“Táirse géarchúiseach. Féach!”—do chuir an Fear Dubh a lámh ’na phóca agus thairrig sé amach sparán mór, agus as an sparán do leog sé amach ar a bhais carn beag d’ór bhreá bhuí.

“Féach!” ar seisean, agus shín sé a lámh agus chuir sé an carn de phíosaibh gleóite gléineacha suas fé shúilibh Shéadna bhoicht. Do shín Séadna a dhá láimh, agus do leathadar a dhá ladhar chun an óir.

“Go réidh!” arsan Fear Dubh, ag tarrac an óir chuige isteach. “Níl an margadh déanta fós.”

“Bíodh ’na mhargadh,” arsa Séadna.

“Gan teip?” arsan Fear Dubh.

“Gan teip,” arsa Séadna.

“Dar bhrí na mionn?” arsan Fear Dubh.

“Dar bhrí na mionn,” arsa Séadna.

Nótaí

Madra na nOcht gCos: the Irish tale “the eight-legged dog”, for the relating of which Mícheál Ó Loingsigh of Ballymakeera in the Muskerry Gaeltacht won a prize in the 1901 Oireachtas competition.

Am priocadh: this would be do mo phriocadh in the CO. It was pointed out by 19th-century grammarians such as John Donovan and Ulick Bourke that such constructions derived from ag and not do, and so the choice of do mo in the CO is remarkable in that is both etymologically unsound and contrary to the spoken usages of any of the Gaeltacht areas, possibly indicating that the compilers of the CO incorrectly believed the use of go do (gə də) in the Connemara derived, via dho and then gho, from an original do. Also note delenition of a labial (the first letter of phriocadh) following a labial that would otherwise occasion lenition.

A thoice bhig: the vocative singular of feminine nouns and adjectives is generally slenderised in traditional WM Irish, as with bhig here, thus aligning the feminine declension with the masculine. Such usage is not fully consistent in PUL’s works. See also “The Vocative in Modern Irish”, T. F. O’Rahilly, in Ériu, Vol. 9, (1921/1923), pp. 85-91.

Is é ainm a bhí air ná Séadna: note that although ainm is a feminine noun in WM Irish, it is correct to use the pronoun é here, as it refers to the name itself, and not the noun ainm.

Ag ínsint na scéal: note the use of scéal in the genitive plural, where scéalta is more commonly found nowadays.

Bhí an taoibhín déanach thuas: the original text said bhí an taoibhín déanach shuas, as shuas was a variant spelling of suas, given that sh and th are pronounced identically in Irish. Yet Liam Mac Mathúna’s edition of Séadna transcribes this as bhí an taoibhín déanach suas, a schoolboy howler, as suas in Irish means “motion to a higher place”, whereas thuas/tuas means “location in a higher place”. Shán Ó Cuív makes the same mistake in his LS edition of Séadna.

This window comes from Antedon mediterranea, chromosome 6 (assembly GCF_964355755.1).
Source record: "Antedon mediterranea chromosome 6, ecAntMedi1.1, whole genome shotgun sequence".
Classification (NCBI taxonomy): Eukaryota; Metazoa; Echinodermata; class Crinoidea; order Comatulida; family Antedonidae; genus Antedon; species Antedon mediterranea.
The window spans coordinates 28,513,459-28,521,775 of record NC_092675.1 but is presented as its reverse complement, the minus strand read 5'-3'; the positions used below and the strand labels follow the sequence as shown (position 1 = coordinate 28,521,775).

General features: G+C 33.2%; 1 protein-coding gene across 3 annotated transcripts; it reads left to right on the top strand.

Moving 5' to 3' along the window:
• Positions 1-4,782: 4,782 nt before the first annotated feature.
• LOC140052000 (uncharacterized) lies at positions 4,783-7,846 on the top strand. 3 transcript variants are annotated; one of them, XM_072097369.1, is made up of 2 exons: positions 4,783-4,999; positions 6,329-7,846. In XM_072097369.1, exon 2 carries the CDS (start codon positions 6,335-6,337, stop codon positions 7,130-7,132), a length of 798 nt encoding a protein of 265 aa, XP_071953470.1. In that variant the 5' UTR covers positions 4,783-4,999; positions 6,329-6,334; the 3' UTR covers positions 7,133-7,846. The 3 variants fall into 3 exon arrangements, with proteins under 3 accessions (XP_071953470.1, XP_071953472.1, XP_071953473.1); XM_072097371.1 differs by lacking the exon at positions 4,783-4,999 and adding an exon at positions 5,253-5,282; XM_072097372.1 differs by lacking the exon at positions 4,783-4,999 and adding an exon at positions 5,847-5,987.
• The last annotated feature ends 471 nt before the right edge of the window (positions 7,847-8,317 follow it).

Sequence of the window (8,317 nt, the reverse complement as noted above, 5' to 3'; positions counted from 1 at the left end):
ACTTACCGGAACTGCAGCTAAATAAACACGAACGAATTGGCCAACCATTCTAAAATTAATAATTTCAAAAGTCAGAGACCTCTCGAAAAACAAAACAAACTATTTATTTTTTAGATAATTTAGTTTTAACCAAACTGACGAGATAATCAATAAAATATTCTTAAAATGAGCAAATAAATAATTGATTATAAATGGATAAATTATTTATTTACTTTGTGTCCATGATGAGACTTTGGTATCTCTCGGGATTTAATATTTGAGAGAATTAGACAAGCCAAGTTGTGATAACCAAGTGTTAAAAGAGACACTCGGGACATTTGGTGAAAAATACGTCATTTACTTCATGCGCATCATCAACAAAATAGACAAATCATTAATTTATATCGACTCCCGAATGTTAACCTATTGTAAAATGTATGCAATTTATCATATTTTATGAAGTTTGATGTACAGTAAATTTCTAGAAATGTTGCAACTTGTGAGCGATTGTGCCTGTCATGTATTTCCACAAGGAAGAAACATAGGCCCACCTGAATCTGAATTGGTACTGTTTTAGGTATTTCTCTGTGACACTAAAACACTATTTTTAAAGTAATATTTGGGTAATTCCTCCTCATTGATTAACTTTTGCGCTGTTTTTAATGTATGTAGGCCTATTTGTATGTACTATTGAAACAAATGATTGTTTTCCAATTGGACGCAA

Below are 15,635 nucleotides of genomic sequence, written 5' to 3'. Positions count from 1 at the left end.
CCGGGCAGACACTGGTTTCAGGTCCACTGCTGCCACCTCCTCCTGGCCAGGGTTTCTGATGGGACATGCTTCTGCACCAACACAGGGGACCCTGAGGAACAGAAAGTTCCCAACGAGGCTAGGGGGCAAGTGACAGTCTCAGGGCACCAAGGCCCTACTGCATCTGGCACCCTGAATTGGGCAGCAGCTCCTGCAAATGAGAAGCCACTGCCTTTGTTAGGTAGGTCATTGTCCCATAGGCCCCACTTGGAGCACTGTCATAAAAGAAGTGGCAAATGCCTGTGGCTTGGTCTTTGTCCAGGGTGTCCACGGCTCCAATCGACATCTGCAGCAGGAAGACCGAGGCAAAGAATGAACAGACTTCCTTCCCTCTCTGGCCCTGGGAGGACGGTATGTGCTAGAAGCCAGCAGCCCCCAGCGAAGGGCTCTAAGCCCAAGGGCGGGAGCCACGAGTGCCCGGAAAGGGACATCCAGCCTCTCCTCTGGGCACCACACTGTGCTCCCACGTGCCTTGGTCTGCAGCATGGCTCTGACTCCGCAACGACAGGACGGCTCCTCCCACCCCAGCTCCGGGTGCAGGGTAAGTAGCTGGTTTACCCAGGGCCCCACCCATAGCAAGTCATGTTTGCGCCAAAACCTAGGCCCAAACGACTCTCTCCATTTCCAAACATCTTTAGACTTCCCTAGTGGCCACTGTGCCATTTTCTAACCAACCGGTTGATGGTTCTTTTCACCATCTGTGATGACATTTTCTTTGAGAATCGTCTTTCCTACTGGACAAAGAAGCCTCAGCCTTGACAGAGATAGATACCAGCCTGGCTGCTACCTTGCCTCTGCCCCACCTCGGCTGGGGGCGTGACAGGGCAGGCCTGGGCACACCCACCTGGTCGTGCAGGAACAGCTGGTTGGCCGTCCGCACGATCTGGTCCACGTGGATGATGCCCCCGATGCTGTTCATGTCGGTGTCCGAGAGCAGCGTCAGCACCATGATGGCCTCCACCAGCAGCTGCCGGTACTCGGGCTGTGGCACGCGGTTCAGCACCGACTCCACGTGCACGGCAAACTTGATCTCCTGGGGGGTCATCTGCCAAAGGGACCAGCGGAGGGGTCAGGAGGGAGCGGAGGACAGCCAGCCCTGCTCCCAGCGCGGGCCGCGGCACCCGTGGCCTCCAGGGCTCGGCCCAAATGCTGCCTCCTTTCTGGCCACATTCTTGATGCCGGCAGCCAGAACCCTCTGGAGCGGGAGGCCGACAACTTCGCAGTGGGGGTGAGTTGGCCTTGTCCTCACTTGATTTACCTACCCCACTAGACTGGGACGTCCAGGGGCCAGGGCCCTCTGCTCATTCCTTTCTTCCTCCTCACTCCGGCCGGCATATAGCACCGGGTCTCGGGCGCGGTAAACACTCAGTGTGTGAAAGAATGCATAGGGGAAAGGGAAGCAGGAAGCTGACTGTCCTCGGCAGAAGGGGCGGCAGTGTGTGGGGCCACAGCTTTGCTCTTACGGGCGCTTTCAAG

Cosnochtaithe: a poor person might be more likely to go barefoot, but PUL also explained in his Mo Sgéal Féin that most Irish people did not wear shoes, other than on the way to Mass, until the end of the 19th century.

Rud éigin le n-ithe: WM Irish prefixes n to ithe and ól, where other dialects and the CO prefix h.

Bhéarfad: “I will give”. bheirim (originally do-bheirim) is the absolute form to which the dependent form tugaim corresponds. Bheirim has largely been replaced by tugaim in absolute use in PUL’s works.

Go ceann trí mblian ndéag: the original had go ceann trí mbliaghain ndeug, but the genitive plural should be blian here, and it seems the slender nd of ndéag may have influenced the spelling of blian given in the original text.

Feiceam: “let’s see”. The first-person plural imperative can either be in a broad –m or in -mís; feicimís.

Names

An Fear Dubh: a representation of the Devil.
Cáit Ní Bhuachalla: the name Cáit is a diminutive of Caitlín, or Catherine. Ó Buachalla is anglicised as Buckley, a common surname in Co. Cork.
Gobnait: a feminine personal name, spuriously associated with the English names Abigail and Deborah. Pronounced /gobənitʹ/. The sixth-century St. Gobnait is venerated in Baile Mhúirne in the Múscraí Gaeltacht, where the ruins of a church dedicated to her, Cíll Gobnatan, can be seen.
Nóra: a feminine personal name, ultimately derived from the Latin Honoria.
Peig: a feminine personal name associated with the English name Margaret, of which Peg is a traditional English abbreviation.
Séadna: a masculine personal name, pronounced /ʃianə/. Séadna is an ancient Irish name, but has been (spuriously) associated with the English name Sidney.